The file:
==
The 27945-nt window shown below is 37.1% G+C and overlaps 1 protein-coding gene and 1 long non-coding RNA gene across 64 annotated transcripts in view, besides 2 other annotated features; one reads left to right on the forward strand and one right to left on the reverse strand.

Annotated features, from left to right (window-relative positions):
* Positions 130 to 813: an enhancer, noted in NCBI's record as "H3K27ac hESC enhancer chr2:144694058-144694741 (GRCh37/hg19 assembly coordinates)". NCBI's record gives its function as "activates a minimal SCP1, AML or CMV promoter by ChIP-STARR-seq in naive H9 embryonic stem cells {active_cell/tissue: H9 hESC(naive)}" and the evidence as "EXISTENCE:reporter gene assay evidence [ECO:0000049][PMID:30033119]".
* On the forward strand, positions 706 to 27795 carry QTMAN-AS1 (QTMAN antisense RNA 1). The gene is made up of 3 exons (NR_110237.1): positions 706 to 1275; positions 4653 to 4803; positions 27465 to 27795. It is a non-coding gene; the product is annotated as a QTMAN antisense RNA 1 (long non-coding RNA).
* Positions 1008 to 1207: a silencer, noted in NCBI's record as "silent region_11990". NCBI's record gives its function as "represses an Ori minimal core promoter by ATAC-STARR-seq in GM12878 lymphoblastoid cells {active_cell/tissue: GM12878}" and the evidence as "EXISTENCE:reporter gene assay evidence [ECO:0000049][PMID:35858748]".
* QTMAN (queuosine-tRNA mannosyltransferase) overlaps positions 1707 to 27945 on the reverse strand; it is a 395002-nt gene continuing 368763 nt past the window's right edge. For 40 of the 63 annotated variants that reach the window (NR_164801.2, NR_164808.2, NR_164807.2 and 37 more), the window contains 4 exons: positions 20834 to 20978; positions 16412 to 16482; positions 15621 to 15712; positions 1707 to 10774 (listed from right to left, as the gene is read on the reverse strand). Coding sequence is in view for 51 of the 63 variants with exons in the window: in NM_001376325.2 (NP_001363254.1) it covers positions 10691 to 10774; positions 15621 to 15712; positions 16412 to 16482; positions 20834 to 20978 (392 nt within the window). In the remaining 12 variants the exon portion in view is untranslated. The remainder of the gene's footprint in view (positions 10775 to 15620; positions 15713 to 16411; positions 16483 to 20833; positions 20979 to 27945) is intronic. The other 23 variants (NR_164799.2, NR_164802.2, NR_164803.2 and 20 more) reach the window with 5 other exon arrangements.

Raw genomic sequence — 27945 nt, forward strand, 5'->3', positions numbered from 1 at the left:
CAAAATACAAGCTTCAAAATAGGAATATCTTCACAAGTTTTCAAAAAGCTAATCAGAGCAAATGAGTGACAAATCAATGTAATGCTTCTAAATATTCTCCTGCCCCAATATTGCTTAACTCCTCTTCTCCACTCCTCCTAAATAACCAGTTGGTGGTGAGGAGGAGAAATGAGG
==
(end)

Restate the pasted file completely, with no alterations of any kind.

The 27945-nt window shown below is 37.1% G+C and overlaps 1 protein-coding gene and 1 long non-coding RNA gene across 64 annotated transcripts in view, besides 2 other annotated features; one reads left to right on the forward strand and one right to left on the reverse strand.

Annotated features, from left to right (window-relative positions):
* Positions 130 to 813: an enhancer, noted in NCBI's record as "H3K27ac hESC enhancer chr2:144694058-144694741 (GRCh37/hg19 assembly coordinates)". NCBI's record gives its function as "activates a minimal SCP1, AML or CMV promoter by ChIP-STARR-seq in naive H9 embryonic stem cells {active_cell/tissue: H9 hESC(naive)}" and the evidence as "EXISTENCE:reporter gene assay evidence [ECO:0000049][PMID:30033119]".
* On the forward strand, positions 706 to 27795 carry QTMAN-AS1 (QTMAN antisense RNA 1). The gene is made up of 3 exons (NR_110237.1): positions 706 to 1275; positions 4653 to 4803; positions 27465 to 27795. It is a non-coding gene; the product is annotated as a QTMAN antisense RNA 1 (long non-coding RNA).
* Positions 1008 to 1207: a silencer, noted in NCBI's record as "silent region_11990". NCBI's record gives its function as "represses an Ori minimal core promoter by ATAC-STARR-seq in GM12878 lymphoblastoid cells {active_cell/tissue: GM12878}" and the evidence as "EXISTENCE:reporter gene assay evidence [ECO:0000049][PMID:35858748]".
* QTMAN (queuosine-tRNA mannosyltransferase) overlaps positions 1707 to 27945 on the reverse strand; it is a 395002-nt gene continuing 368763 nt past the window's right edge. For 40 of the 63 annotated variants that reach the window (NR_164801.2, NR_164808.2, NR_164807.2 and 37 more), the window contains 4 exons: positions 20834 to 20978; positions 16412 to 16482; positions 15621 to 15712; positions 1707 to 10774 (listed from right to left, as the gene is read on the reverse strand). Coding sequence is in view for 51 of the 63 variants with exons in the window: in NM_001376325.2 (NP_001363254.1) it covers positions 10691 to 10774; positions 15621 to 15712; positions 16412 to 16482; positions 20834 to 20978 (392 nt within the window). In the remaining 12 variants the exon portion in view is untranslated. The remainder of the gene's footprint in view (positions 10775 to 15620; positions 15713 to 16411; positions 16483 to 20833; positions 20979 to 27945) is intronic. The other 23 variants (NR_164799.2, NR_164802.2, NR_164803.2 and 20 more) reach the window with 5 other exon arrangements.

Raw genomic sequence — 27945 nt, forward strand, 5'->3', positions numbered from 1 at the left:
CAAAATACAAGCTTCAAAATAGGAATATCTTCACAAGTTTTCAAAAAGCTAATCAGAGCAAATGAGTGACAAATCAATGTAATGCTTCTAAATATTCTCCTGCCCCAATATTGCTTAACTCCTCTTCTCCACTCCTCCTAAATAACCAGTTGGTGGTGAGGAGGAGAAATGAGG